The Art of Perfumery
and method of obtaining the odorors of plants

with instructions for the manufacture of perfumes for the handkerchief, scented powders, odorous vinegars, dentifrices, pomatums, cosmetiques, perfumed soap, etc.

with an appendix on the colors of flowers, artificial fruit essences, etc. etc.

Tooth Powders and Mouth Washes

Tooth powders, regarded as a means merely of cleansing the teeth, are most commonly placed among cosmetics; but this should not be, as they assist greatly in preserving a healthy and regular condition of the dental machinery, and so aid in perfecting as much as possible the act of mastication. In this manner, they may be considered as most useful, although it is true, subordinate medicinal agents. By a careful and prudent use of them, some of the most frequent causes of early loss of the teeth may be prevented; these are, the deposition of tartar, the swelling of the gums, and an undue acidity of the saliva. The effect resulting from accumulation of the tartar is well known to most persons, and it has been distinctly shown that swelling of the substance of the gums will hasten the expulsion of the teeth from their sockets; and the action of the saliva, if unduly acid, is known to be at least injurious, if not destructive.

Now, the daily employment of a tooth powder sufficiently hard, so as to exert a tolerable degree of friction upon the teeth, without, at the same time, injuring the enamel of the teeth, will, in most cases, almost always prevent the tartar accumulating in such a degree as to cause subsequent injury to the teeth; and a flaccid, spongy, relaxed condition of the gums may be prevented or overcome by adding to such a tooth powder, some tonic and astringent ingredient. A tooth powder containing charcoal and cinchona bark, will accomplish these results in most cases, and therefore dentists generally recommend such. Still, there are objections to the use of charcoal; it is too hard and resisting, its color is objectionable, and it is perfectly insoluble by the saliva, it is apt to become lodged between the teeth, and there to collect decomposing animal and vegetable matter around such particles as may be fixed in this position. Cinchona bark, too, is often stringy, and has a bitter, disagreeable taste.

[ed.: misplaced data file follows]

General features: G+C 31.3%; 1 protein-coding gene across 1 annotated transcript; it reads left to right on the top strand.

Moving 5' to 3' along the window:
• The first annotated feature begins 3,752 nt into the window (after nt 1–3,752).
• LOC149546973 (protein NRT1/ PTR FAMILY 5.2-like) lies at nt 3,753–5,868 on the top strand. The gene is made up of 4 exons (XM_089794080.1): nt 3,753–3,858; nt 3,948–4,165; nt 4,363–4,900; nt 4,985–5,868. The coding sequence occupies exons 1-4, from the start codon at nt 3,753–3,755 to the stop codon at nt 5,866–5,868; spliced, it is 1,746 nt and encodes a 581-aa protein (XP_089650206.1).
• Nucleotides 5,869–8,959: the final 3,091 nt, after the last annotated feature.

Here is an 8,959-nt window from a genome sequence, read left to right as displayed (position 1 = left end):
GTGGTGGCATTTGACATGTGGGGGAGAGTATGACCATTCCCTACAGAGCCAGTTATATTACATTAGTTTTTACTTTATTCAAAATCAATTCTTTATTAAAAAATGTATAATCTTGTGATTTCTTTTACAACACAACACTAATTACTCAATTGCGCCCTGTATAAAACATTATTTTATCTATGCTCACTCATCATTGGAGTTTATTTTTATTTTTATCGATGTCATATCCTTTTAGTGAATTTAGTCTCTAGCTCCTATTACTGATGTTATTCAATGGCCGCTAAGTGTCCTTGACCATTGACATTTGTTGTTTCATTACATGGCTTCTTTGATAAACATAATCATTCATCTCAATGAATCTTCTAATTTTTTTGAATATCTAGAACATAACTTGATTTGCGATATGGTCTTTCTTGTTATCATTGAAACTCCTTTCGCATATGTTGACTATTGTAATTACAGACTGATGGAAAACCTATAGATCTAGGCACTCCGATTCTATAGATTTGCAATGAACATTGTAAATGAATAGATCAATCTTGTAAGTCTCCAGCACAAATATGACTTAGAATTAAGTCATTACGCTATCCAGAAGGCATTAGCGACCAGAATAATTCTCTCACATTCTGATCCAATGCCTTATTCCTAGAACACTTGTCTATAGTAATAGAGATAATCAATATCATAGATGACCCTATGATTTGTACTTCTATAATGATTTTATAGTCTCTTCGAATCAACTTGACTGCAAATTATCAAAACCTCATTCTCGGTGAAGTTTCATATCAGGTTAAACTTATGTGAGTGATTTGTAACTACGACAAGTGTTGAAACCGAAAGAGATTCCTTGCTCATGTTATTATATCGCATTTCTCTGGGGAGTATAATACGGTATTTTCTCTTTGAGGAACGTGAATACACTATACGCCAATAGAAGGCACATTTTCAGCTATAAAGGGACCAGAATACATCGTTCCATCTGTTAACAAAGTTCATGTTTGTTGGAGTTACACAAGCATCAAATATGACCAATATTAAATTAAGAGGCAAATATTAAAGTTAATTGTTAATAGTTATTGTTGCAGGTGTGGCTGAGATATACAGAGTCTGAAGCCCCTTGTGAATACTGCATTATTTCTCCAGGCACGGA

Tooth Powders

Camphorated Chalk Powder

  • Precipitated chalk, 1 lb.
  • Powdered orris-root, 1/2 lb.
  • Powdered camphor, 1/4 lb.

Reduce the camphor to powder ...

Quinine Tooth Powder

  • Precipitated chalk, 1 lb.
  • Starch Powder, 1/2 lb.
  • Orris powder, 1/2 lb.
  • Sulphate of quinine, 1 drachm.

After sifting, it is ready for sale.

Prepared Charcoal Powder

  • Fresh-made charcoal in fine powder, 7 lbs.
  • Prepared chalk, 1 lb.
  • Orris-root, 1 lb.
  • Catechu, 1/2 lb.
  • Cassia bark, 1/2 lb.
  • Myrrh, 1/4 lb.


Mouth Washes

Eau Botot Wash

  • Tincture of cedar wood, 1 pint.
  • Tincture of myrrh, 1/4 pint.
  • Tincture of rhatany, 1/4 pint.
  • Otto of peppermint, 5 drops.

All these tinctures should be made with grape spirit, or at least with pale unsweetened brandy.

Botanic Styptic Wash

  • Rectified spirit, 1 quart.
  • Rhatany root, 2 oz.
  • Gum myrrh, 2 oz.
  • Whole cloves, 2 oz.

Macerate for fourteen days, and strain.

Myrrh and Borax Wash

  • Spirits of wine, 1 quart.
  • Borax, 1 oz.
  • Honey, 1 oz.
  • Gum myrrh, 1 oz.
  • Red sanders wood, 1 oz.

Rub the honey and borax well together in a mortar, then gradually add the spirit, which should not be stronger than .920, i.e. proof spirit, the myrrh, and sanders wood, and macerate for fourteen days.